By: Jackie Liu
There has been an increasingly robust economy performance of both PRC and Hongkong resulted from multiple integration policies. In the future, a closer relationship would further boost the economy of both sides.
Under the ‘one country, two systems’ principle agreed along with Britain’s handover of sovereignty to China, Hong Kong has been the world’s freest economy and leading international financial center for the past 22 years. Ensuing political integration, mainland China makes an impact in Hong Kong’s economic activities by issuing major trade liberalization policies, investing in the financial sector, and promoting tourism. Since 1997, Hong Kong’s gross domestic product has doubled from 177.353 billion to 362.99 billion dollars in 2019.
However, controversies arise when it comes to the discussion of whether the post-integration policy support from mainland China contributed to Hong Kong’s economic development. Criticism against integration states that policy intervention from the Mainland is dragging down Hong Kong’s efficiency, and diminishing the significance of its status. However, if we take a look at the effect of the policies on the economic progress in Hong Kong, we’d find out that it is largely the mutual-beneficiary economic relationship between Hong Kong and mainland China after integration that boosted the economic growth of both entities.
The substantial change in the economic relationship between Hong Kong and mainland China starts from the signing of the Closer Economic Partnership Arrangement (CEPA) in June 2003. The CEPA represents a closer trade and investment cooperation between the two regions. It highlights three major policy changes: tariff reductions on 273 categories of exported goods from Hong Kong to mainland China; a preferential opening of the Chinese market to Hong Kong service providers in 18 sectors; and a series of measures that facilitated bilateral trades, the labor market, and financial activities. The CEPA free trade agreement has brought numerous business opportunities to Hong Kong’s manufacturing and services sectors, helped its economy regain confidence, and strengthened its status as a global financial and commercial center. The tariff‐free access to goods, especially, stimulated the trade activities between mainland China and Hong Kong and therefore rose capital investment. Besides, related services aligned with the trade such as transportation, logistics, distribution, advertising, and construction services also grew significantly after the installation of CEPA.
Aside from the direct influence of the CEPA, the inflow of capital from mainland China also contributed to the economic boom of the two entities. Due to the well-developed infrastructure, stable financial market, flexible business environment, as well as the efficient governing in Hong Kong, its equity market attracts a large number of banks and companies headquartered in Mainland China to seek participating in global operation and list on the Hong Kong exchange. The total market capitalization of the Hong Kong stock market increased from US$858.5 billion in 2004 to US$ 3.7 trillion in 2018. Since there are only a few foreign companies other than mainland Chinese ones listed on the Hong Kong Stock Exchange, Hong Kong is also called “the national financial center of China.” In 2015, mainland Chinese companies constituted about 51% of the firms listed on the Hong Kong Stock Exchange and accounted for about 62.1% of the exchange’s market capitalization. The boom of Hong Kong’s capital market relies heavily on the inflow capital from mainland China, while a large number of Chinese firms also benefit from raising capital in a well-regulated and world-class market. Besides the stronger presence of Mainland companies in the Hong Kong equity market, there also has been a close-knit relationship in terms of cross-border direct investment after handover since 1997. Mainland China becomes one of the largest investors in Hong Kong by sending 82 percent of Hong Kong’s total FDI of US$18 billion, which critically uphold Hong Kong’s economy.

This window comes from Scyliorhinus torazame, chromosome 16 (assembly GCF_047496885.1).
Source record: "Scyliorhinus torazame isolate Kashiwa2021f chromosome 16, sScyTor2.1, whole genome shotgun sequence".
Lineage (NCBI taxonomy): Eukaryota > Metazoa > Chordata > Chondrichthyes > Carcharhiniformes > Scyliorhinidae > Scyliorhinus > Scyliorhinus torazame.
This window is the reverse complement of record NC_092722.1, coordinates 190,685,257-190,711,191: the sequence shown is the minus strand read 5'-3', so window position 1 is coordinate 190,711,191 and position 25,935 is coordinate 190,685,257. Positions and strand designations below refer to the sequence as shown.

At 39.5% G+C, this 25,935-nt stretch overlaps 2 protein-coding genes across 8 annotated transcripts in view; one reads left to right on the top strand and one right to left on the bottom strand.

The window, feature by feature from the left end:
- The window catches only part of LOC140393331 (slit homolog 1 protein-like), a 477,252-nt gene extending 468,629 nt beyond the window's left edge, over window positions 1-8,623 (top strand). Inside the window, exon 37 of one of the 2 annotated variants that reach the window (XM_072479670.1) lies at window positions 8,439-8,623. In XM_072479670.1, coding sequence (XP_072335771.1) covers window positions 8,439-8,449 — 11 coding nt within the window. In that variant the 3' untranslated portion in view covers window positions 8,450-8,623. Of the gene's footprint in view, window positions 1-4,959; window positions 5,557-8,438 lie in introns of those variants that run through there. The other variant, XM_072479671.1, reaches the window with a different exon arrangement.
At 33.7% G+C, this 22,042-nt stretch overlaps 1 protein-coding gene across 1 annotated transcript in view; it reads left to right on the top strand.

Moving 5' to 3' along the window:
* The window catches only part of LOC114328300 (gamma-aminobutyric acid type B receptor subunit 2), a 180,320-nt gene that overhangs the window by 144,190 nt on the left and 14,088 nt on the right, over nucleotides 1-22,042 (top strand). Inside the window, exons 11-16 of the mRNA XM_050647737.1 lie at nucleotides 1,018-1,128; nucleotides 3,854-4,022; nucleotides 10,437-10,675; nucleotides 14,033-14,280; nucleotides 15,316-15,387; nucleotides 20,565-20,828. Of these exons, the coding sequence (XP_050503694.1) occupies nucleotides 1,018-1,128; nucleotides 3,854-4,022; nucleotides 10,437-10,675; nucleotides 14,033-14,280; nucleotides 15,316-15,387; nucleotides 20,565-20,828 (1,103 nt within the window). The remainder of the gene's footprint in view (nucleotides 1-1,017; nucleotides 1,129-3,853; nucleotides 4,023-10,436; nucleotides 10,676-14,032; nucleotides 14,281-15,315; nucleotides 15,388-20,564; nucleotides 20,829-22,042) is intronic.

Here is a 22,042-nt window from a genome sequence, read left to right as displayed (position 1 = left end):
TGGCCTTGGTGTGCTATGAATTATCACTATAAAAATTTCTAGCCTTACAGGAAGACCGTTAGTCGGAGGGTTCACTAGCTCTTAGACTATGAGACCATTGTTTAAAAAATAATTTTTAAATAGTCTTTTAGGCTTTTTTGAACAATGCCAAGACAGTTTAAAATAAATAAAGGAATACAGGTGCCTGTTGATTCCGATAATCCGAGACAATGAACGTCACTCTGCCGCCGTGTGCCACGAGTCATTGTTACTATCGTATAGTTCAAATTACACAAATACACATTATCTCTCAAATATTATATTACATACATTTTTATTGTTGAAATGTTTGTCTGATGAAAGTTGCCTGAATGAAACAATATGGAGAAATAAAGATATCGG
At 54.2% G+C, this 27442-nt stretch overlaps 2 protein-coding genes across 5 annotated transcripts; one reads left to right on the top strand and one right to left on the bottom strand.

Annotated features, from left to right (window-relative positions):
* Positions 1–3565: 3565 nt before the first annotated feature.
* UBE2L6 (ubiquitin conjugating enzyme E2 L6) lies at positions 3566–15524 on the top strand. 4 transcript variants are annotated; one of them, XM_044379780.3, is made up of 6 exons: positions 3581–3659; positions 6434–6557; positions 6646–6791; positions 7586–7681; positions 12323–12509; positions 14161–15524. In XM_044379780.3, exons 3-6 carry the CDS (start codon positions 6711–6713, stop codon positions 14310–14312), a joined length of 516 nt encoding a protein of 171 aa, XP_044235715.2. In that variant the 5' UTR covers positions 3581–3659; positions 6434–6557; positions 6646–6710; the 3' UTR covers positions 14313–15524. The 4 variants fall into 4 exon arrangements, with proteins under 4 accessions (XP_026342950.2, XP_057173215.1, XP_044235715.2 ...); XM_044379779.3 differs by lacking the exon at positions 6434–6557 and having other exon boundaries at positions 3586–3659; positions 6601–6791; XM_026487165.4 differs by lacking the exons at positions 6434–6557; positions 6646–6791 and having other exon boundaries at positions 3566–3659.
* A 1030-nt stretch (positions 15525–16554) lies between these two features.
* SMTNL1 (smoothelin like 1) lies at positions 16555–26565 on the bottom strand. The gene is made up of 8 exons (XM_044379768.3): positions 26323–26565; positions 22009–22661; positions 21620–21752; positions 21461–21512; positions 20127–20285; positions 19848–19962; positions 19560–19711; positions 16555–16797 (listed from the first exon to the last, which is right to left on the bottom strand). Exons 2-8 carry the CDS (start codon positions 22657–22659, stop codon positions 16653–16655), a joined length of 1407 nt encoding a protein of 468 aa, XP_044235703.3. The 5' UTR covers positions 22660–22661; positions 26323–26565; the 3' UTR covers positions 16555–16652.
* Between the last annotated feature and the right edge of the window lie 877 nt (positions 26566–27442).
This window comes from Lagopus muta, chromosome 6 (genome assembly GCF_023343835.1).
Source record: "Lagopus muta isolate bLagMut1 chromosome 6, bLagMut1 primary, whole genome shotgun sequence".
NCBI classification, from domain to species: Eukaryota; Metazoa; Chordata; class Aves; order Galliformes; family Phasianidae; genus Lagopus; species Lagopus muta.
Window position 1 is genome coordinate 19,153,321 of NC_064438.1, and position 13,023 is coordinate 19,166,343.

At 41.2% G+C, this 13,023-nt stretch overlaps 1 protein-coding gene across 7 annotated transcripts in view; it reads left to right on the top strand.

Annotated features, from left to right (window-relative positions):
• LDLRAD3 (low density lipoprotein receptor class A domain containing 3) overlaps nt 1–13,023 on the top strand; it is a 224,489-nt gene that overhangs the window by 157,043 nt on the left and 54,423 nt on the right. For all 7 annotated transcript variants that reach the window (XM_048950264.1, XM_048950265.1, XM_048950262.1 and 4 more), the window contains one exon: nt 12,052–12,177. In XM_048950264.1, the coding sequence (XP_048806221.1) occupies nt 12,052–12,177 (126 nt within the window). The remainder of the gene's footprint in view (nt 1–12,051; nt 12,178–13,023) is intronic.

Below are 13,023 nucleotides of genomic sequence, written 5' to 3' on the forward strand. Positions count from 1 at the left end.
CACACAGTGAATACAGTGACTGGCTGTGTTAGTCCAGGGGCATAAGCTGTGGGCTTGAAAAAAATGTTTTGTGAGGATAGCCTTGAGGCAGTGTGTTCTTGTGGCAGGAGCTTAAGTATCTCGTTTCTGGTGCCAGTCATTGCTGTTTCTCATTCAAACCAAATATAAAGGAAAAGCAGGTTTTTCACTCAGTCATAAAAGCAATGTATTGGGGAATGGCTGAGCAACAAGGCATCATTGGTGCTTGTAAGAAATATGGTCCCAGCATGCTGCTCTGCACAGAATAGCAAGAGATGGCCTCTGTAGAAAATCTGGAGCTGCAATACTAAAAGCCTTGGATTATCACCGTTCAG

The tourism industry also becomes increasingly prosperous after the announcement of CEPA, ensuing the issuance of an Individual Visit Scheme (IVS) for Hong Kong travel from Mainland China. The (IVS) has led to a substantial increase in tourism from China to Hong Kong and greatly promoted the development of the tourism industry in Hong Kong. The number of tourists from Mainland China has dramatically increased from 2.4 million in 1997, to 8.5 million in 2003, to 65 million in 2018. IVS visitor spending also increased greatly, which boosted the service sector of the economy. Therefore, the expediency of the travel documents issuance results in the formation of a close and cooperative relationship between Hong Kong and China, economically and culturally.
In all, The cooperative economic activities carried out by Hong Kong and mainland China after the integration suggests a strong cross-border network of firms, trade, culture and development strategies. Despite political and regional conflicts that may exist between two entities, mutual support facilitates the economic development for both entities. The integration has built tighter economic ties that bound the two entities to be utterly inseparable. In the future, a deeper economic integration between the two entities should be implemented for a further progress.
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